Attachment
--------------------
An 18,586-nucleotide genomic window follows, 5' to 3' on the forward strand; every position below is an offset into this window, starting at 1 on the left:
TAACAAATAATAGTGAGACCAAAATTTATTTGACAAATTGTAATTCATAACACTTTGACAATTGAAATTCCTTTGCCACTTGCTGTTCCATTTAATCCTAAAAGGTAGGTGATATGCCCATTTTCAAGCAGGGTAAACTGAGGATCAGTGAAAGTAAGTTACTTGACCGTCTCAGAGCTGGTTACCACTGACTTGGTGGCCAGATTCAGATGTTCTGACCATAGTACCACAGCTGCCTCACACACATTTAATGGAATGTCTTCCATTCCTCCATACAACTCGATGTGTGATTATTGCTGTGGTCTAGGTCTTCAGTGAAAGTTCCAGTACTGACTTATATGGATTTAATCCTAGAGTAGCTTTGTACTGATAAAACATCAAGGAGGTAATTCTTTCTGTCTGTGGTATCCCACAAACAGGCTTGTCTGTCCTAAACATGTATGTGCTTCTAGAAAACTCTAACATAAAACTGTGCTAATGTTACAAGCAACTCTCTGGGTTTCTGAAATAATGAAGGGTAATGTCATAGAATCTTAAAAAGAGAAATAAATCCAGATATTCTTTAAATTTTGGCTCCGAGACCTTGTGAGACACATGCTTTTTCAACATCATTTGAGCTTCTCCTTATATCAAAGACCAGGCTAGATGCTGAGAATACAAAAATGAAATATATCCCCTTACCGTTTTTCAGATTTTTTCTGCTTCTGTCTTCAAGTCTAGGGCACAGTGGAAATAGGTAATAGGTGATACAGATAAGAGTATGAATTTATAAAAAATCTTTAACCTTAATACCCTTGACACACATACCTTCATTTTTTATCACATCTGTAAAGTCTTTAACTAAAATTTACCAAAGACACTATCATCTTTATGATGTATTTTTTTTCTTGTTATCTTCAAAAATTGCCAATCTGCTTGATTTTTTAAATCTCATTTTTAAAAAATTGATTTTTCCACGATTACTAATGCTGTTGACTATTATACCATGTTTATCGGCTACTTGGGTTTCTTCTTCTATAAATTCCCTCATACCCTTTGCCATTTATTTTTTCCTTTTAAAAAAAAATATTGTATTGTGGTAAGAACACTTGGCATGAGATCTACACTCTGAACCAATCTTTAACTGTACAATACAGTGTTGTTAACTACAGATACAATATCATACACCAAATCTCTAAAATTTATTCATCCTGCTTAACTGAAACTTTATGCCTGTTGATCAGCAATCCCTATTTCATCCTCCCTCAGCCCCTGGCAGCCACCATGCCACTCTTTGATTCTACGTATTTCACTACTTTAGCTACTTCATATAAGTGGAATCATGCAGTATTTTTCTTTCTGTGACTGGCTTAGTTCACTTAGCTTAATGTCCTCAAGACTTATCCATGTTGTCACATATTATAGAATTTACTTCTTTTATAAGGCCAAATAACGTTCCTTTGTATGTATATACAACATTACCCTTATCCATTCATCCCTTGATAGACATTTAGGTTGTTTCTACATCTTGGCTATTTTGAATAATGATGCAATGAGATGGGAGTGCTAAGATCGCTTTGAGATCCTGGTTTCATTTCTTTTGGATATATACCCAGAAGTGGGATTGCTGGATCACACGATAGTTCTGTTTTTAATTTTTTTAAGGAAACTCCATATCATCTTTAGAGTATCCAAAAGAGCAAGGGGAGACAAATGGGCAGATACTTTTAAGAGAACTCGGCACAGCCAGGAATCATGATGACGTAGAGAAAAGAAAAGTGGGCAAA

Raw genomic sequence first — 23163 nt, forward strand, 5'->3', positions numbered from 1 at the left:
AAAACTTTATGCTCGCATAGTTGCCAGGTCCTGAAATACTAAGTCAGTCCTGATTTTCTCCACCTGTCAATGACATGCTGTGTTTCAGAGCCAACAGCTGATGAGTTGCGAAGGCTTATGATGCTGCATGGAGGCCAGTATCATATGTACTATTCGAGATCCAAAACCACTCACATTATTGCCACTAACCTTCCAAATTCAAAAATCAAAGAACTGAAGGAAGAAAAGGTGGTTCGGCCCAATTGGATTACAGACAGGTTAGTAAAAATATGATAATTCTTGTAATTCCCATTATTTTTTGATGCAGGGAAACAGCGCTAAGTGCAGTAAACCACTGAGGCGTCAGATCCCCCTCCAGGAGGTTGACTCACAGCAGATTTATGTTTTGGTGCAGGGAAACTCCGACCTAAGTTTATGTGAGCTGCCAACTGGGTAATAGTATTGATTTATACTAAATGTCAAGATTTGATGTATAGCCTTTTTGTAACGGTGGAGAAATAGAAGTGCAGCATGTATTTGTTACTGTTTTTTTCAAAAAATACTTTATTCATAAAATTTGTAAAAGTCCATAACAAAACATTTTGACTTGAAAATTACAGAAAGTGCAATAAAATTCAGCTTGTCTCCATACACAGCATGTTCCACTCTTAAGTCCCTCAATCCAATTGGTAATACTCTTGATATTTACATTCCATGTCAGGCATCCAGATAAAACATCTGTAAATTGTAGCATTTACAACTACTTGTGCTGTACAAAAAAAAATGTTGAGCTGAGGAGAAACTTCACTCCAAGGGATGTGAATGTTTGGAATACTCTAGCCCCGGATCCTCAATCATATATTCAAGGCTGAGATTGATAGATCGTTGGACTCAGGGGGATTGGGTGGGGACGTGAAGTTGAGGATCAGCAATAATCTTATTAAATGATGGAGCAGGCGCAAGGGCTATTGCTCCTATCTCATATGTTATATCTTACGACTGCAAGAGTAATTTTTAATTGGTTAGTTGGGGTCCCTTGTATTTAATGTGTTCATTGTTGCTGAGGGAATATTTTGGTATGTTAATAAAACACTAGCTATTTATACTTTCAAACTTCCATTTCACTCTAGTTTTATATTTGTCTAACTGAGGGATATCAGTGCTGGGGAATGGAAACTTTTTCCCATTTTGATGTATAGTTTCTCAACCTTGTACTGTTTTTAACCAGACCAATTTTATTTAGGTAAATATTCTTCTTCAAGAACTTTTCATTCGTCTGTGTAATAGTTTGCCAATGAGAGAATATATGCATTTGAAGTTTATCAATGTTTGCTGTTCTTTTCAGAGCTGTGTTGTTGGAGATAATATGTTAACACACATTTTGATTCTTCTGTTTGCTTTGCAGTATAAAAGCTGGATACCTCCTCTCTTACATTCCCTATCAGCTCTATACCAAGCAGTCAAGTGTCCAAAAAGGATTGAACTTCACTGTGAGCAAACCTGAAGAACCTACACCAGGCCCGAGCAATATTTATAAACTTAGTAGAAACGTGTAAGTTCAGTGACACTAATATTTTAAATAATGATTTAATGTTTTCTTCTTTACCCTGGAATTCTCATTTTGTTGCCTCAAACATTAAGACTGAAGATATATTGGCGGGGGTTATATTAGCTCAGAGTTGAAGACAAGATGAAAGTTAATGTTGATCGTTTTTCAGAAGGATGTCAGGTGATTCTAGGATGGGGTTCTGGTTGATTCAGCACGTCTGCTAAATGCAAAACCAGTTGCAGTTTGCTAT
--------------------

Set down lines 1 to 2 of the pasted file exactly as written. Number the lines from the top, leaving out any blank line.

An 18,586-nucleotide genomic window follows, 5' to 3' on the forward strand; every position below is an offset into this window, starting at 1 on the left:
TAACAAATAATAGTGAGACCAAAATTTATTTGACAAATTGTAATTCATAACACTTTGACAATTGAAATTCCTTTGCCACTTGCTGTTCCATTTAATCCTAAAAGGTAGGTGATATGCCCATTTTCAAGCAGGGTAAACTGAGGATCAGTGAAAGTAAGTTACTTGACCGTCTCAGAGCTGGTTACCACTGACTTGGTGGCCAGATTCAGATGTTCTGACCATAGTACCACAGCTGCCTCACACACATTTAATGGAATGTCTTCCATTCCTCCATACAACTCGATGTGTGATTATTGCTGTGGTCTAGGTCTTCAGTGAAAGTTCCAGTACTGACTTATATGGATTTAATCCTAGAGTAGCTTTGTACTGATAAAACATCAAGGAGGTAATTCTTTCTGTCTGTGGTATCCCACAAACAGGCTTGTCTGTCCTAAACATGTATGTGCTTCTAGAAAACTCTAACATAAAACTGTGCTAATGTTACAAGCAACTCTCTGGGTTTCTGAAATAATGAAGGGTAATGTCATAGAATCTTAAAAAGAGAAATAAATCCAGATATTCTTTAAATTTTGGCTCCGAGACCTTGTGAGACACATGCTTTTTCAACATCATTTGAGCTTCTCCTTATATCAAAGACCAGGCTAGATGCTGAGAATACAAAAATGAAATATATCCCCTTACCGTTTTTCAGATTTTTTCTGCTTCTGTCTTCAAGTCTAGGGCACAGTGGAAATAGGTAATAGGTGATACAGATAAGAGTATGAATTTATAAAAAATCTTTAACCTTAATACCCTTGACACACATACCTTCATTTTTTATCACATCTGTAAAGTCTTTAACTAAAATTTACCAAAGACACTATCATCTTTATGATGTATTTTTTTTCTTGTTATCTTCAAAAATTGCCAATCTGCTTGATTTTTTAAATCTCATTTTTAAAAAATTGATTTTTCCACGATTACTAATGCTGTTGACTATTATACCATGTTTATCGGCTACTTGGGTTTCTTCTTCTATAAATTCCCTCATACCCTTTGCCATTTATTTTTTCCTTTTAAAAAAAAATATTGTATTGTGGTAAGAACACTTGGCATGAGATCTACACTCTGAACCAATCTTTAACTGTACAATACAGTGTTGTTAACTACAGATACAATATCATACACCAAATCTCTAAAATTTATTCATCCTGCTTAACTGAAACTTTATGCCTGTTGATCAGCAATCCCTATTTCATCCTCCCTCAGCCCCTGGCAGCCACCATGCCACTCTTTGATTCTACGTATTTCACTACTTTAGCTACTTCATATAAGTGGAATCATGCAGTATTTTTCTTTCTGTGACTGGCTTAGTTCACTTAGCTTAATGTCCTCAAGACTTATCCATGTTGTCACATATTATAGAATTTACTTCTTTTATAAGGCCAAATAACGTTCCTTTGTATGTATATACAACATTACCCTTATCCATTCATCCCTTGATAGACATTTAGGTTGTTTCTACATCTTGGCTATTTTGAATAATGATGCAATGAGATGGGAGTGCTAAGATCGCTTTGAGATCCTGGTTTCATTTCTTTTGGATATATACCCAGAAGTGGGATTGCTGGATCACACGATAGTTCTGTTTTTAATTTTTTTAAGGAAACTCCATATCATCTTTAGAGTATCCAAAAGAGCAAGGGGAGACAAATGGGCAGATACTTTTAAGAGAACTCGGCACAGCCAGGAATCATGATGACGTAGAGAAAAGAAAAGTGGGCAAA